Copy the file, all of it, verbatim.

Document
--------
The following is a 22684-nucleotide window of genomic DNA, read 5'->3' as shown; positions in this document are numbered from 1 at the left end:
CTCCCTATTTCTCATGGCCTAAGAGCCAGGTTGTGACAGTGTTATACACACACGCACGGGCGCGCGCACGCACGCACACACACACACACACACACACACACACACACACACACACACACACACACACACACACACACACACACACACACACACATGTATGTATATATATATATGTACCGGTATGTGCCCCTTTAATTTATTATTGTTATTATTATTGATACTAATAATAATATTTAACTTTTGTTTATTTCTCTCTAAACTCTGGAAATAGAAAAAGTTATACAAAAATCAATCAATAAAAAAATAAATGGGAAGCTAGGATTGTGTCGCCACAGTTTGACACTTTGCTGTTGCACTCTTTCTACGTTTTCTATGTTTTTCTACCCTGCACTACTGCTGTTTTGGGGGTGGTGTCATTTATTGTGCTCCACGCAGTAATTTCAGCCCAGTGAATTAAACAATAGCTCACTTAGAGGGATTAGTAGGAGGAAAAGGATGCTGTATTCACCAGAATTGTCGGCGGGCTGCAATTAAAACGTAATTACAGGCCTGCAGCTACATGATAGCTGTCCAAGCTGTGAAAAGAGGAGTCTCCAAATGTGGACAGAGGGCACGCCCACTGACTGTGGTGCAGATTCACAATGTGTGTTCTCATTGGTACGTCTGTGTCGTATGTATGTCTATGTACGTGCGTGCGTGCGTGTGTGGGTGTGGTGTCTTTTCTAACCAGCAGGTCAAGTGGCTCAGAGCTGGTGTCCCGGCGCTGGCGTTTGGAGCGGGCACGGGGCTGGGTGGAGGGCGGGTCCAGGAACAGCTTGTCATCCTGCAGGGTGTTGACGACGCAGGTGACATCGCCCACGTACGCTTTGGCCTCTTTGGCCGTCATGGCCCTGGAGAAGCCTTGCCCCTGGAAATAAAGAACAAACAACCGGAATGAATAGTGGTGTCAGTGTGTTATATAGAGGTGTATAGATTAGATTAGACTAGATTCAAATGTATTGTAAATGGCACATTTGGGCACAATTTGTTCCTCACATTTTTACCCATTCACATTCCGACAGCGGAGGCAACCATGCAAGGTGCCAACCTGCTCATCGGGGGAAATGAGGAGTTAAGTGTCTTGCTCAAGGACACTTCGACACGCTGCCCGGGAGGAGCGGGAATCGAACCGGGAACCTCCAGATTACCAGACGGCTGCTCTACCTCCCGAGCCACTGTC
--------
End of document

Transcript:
The following is a 22684-nucleotide window of genomic DNA, read 5'->3' as shown; positions in this document are numbered from 1 at the left end:
CTCCCTATTTCTCATGGCCTAAGAGCCAGGTTGTGACAGTGTTATACACACACGCACGGGCGCGCGCACGCACGCACACACACACACACACACACACACACACACACACACACACACACACACACACACACACACACACACACACACACACACATGTATGTATATATATATATGTACCGGTATGTGCCCCTTTAATTTATTATTGTTATTATTATTGATACTAATAATAATATTTAACTTTTGTTTATTTCTCTCTAAACTCTGGAAATAGAAAAAGTTATACAAAAATCAATCAATAAAAAAATAAATGGGAAGCTAGGATTGTGTCGCCACAGTTTGACACTTTGCTGTTGCACTCTTTCTACGTTTTCTATGTTTTTCTACCCTGCACTACTGCTGTTTTGGGGGTGGTGTCATTTATTGTGCTCCACGCAGTAATTTCAGCCCAGTGAATTAAACAATAGCTCACTTAGAGGGATTAGTAGGAGGAAAAGGATGCTGTATTCACCAGAATTGTCGGCGGGCTGCAATTAAAACGTAATTACAGGCCTGCAGCTACATGATAGCTGTCCAAGCTGTGAAAAGAGGAGTCTCCAAATGTGGACAGAGGGCACGCCCACTGACTGTGGTGCAGATTCACAATGTGTGTTCTCATTGGTACGTCTGTGTCGTATGTATGTCTATGTACGTGCGTGCGTGCGTGTGTGGGTGTGGTGTCTTTTCTAACCAGCAGGTCAAGTGGCTCAGAGCTGGTGTCCCGGCGCTGGCGTTTGGAGCGGGCACGGGGCTGGGTGGAGGGCGGGTCCAGGAACAGCTTGTCATCCTGCAGGGTGTTGACGACGCAGGTGACATCGCCCACGTACGCTTTGGCCTCTTTGGCCGTCATGGCCCTGGAGAAGCCTTGCCCCTGGAAATAAAGAACAAACAACCGGAATGAATAGTGGTGTCAGTGTGTTATATAGAGGTGTATAGATTAGATTAGACTAGATTCAAATGTATTGTAAATGGCACATTTGGGCACAATTTGTTCCTCACATTTTTACCCATTCACATTCCGACAGCGGAGGCAACCATGCAAGGTGCCAACCTGCTCATCGGGGGAAATGAGGAGTTAAGTGTCTTGCTCAAGGACACTTCGACACGCTGCCCGGGAGGAGCGGGAATCGAACCGGGAACCTCCAGATTACCAGACGGCTGCTCTACCTCCCGAGCCACTGTC